This past week, Travis Greene, Dean of Students, sent out a letter via email to the RLCs and Student Staff to dispel the recent rumors that have been circulating around the Grinnell College campus.
The changes addressed include refining the responsibilities of Student Advisors, or SAs, during the opening and closing of the college; adding paid student assistants to help RLCs with administrative duties and utilizing SAs and HSCs to promote the Social Justice Peers Educators program. Ideas that are not expected to be executed include limiting the number of co-curricular activities for which one can be involved in and paying SAs.
Before Greene’s letter was released, the rumors regarding these changes originated from a Student Staff meeting held earlier last week which discussed the above proposed changes. These meetings are held twice a week and are attended by the college’s RLCs, Greene, and Laura Gogg, Technical Assistant for Residence Life and Orientation.
Within the letter, Greene clarified that only minor changes could be made regarding the role of SAs during the opening and the closing of the school. Posible changed would include maintaining the three social programs hosted by SAs, except they would now be specifically socical, educational, or both. There would also be the addition of a core group of students, “a student staff advisory board”, and using HSCs and SAs to help further establish the Social Justice Peer Educators program, “by doing some creative programming in the halls”.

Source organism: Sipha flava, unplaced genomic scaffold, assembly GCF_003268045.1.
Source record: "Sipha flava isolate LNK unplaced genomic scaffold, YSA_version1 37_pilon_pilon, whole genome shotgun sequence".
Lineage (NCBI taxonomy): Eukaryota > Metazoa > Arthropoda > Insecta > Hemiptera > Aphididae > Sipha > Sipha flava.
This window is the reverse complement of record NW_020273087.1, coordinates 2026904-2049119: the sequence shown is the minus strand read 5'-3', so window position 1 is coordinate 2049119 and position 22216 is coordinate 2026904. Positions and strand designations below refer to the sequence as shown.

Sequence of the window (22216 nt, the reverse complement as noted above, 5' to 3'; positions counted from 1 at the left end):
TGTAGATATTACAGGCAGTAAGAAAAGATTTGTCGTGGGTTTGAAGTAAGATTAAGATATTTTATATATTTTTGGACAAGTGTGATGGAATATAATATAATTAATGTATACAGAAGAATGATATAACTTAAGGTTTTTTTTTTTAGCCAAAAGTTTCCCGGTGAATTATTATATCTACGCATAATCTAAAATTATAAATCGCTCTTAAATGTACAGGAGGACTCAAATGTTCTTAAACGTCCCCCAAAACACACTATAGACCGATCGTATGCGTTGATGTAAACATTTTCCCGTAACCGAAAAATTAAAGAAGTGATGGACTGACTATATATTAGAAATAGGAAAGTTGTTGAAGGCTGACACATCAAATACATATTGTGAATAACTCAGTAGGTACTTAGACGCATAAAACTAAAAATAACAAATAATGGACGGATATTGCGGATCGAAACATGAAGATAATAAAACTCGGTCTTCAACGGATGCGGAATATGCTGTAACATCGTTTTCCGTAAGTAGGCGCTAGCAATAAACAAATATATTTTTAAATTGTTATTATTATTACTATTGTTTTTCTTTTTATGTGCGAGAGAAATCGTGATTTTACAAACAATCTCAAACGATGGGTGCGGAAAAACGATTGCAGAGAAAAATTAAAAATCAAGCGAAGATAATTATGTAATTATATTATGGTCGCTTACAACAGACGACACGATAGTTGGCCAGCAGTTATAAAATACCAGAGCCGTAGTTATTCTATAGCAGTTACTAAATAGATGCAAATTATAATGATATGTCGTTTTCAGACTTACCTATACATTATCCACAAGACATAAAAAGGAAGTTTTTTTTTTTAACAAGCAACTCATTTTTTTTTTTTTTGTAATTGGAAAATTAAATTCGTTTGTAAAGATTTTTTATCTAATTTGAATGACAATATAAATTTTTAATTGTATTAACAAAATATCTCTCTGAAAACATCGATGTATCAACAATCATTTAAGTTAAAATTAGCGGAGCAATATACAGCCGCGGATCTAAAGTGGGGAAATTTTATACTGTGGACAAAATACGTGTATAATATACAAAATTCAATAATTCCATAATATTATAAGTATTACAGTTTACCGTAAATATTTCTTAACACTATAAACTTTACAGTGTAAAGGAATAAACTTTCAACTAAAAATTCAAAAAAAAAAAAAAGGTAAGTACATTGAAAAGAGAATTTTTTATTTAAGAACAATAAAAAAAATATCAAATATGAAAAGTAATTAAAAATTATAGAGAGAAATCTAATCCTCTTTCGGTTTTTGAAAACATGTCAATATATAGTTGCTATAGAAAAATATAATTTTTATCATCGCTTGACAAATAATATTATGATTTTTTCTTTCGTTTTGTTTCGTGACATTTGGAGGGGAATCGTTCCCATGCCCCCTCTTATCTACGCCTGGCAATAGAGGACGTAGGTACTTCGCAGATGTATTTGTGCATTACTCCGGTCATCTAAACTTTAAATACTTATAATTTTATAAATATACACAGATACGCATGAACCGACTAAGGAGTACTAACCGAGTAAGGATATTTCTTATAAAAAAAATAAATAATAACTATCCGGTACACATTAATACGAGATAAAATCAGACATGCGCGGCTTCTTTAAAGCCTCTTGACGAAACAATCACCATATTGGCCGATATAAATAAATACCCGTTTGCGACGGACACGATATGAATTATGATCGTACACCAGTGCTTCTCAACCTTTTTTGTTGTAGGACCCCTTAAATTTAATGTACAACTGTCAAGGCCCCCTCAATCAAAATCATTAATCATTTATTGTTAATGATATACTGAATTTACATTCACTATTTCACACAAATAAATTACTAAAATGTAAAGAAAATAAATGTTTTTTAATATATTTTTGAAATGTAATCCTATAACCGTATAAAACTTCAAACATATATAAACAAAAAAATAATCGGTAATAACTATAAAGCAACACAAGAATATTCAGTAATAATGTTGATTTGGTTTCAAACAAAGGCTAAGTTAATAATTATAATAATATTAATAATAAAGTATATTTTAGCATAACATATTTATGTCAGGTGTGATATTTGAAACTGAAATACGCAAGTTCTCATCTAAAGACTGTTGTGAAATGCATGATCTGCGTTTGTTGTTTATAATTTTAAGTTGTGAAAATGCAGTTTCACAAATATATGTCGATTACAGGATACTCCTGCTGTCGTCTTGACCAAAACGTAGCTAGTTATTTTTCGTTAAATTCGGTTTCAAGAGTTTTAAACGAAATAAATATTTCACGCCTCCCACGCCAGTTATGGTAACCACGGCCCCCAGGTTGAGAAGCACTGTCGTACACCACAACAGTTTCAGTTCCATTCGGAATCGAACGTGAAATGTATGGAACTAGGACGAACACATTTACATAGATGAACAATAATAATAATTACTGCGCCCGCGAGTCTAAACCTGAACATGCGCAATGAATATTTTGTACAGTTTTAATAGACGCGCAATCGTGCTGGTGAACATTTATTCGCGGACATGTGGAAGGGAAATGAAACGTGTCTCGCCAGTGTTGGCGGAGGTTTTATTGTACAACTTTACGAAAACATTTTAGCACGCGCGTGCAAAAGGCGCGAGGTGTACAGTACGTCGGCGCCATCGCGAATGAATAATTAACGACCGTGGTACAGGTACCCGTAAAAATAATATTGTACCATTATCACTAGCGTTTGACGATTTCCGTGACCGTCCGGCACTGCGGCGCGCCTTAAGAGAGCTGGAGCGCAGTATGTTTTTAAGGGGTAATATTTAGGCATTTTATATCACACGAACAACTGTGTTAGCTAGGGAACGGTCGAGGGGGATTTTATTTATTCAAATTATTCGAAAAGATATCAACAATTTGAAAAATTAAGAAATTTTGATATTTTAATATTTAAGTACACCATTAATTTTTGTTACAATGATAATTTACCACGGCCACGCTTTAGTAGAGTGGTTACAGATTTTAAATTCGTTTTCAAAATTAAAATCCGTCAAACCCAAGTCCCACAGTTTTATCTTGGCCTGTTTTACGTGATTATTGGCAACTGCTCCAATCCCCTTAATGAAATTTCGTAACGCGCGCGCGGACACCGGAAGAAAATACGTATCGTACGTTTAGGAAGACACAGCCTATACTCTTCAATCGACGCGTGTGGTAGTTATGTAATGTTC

A specific proposed change that aroused concern was the addition of a paid assistant to each dorm cluster. This assistant, as stated in Greene’s note, would “aid RLCs with administrative values”. Though some SAs believe that this could pose a problem within the Grinnell community, Greene believes that this specific change wouldn’t be implemented in the near future, but rather it was something that would be incorporated into the college solely for preparing “students who may wish to consider student affairs as a profession after college”.
“That isn’t even something on the table for this or next year, it is something down the road,” Greene said in an interview. “Some students I have talked with are considering going into student affairs as a profession…That would be an option that might give them that extra experience as they move forward.” I’m not expecting to have all 60 or 70 students getting paid, just one per cluster.”
Toby Kathan, ’10, a SA in Younker Hall, doesn’t agree with Greene’s proposal and believes that this change would be more detrimental to Grinnell’s culture of self-governance.
“[The changes] may be subtle now, but I think they’ll have drastic consequences down the road,” Kathan said. “…Like the paid student staff…in the long run, that could turn into students assessing fines, which are just RAs. By doing that, you are elevating students above their peers. This is a culture that they are creating now, that has the potential to really snowball into big changes. ”
However, according to Katie Lau, HSC for Dibble, Cowles and Norris Halls, assessing fines would not be included in the refined SA positon or the proposed “paid assistant” job description.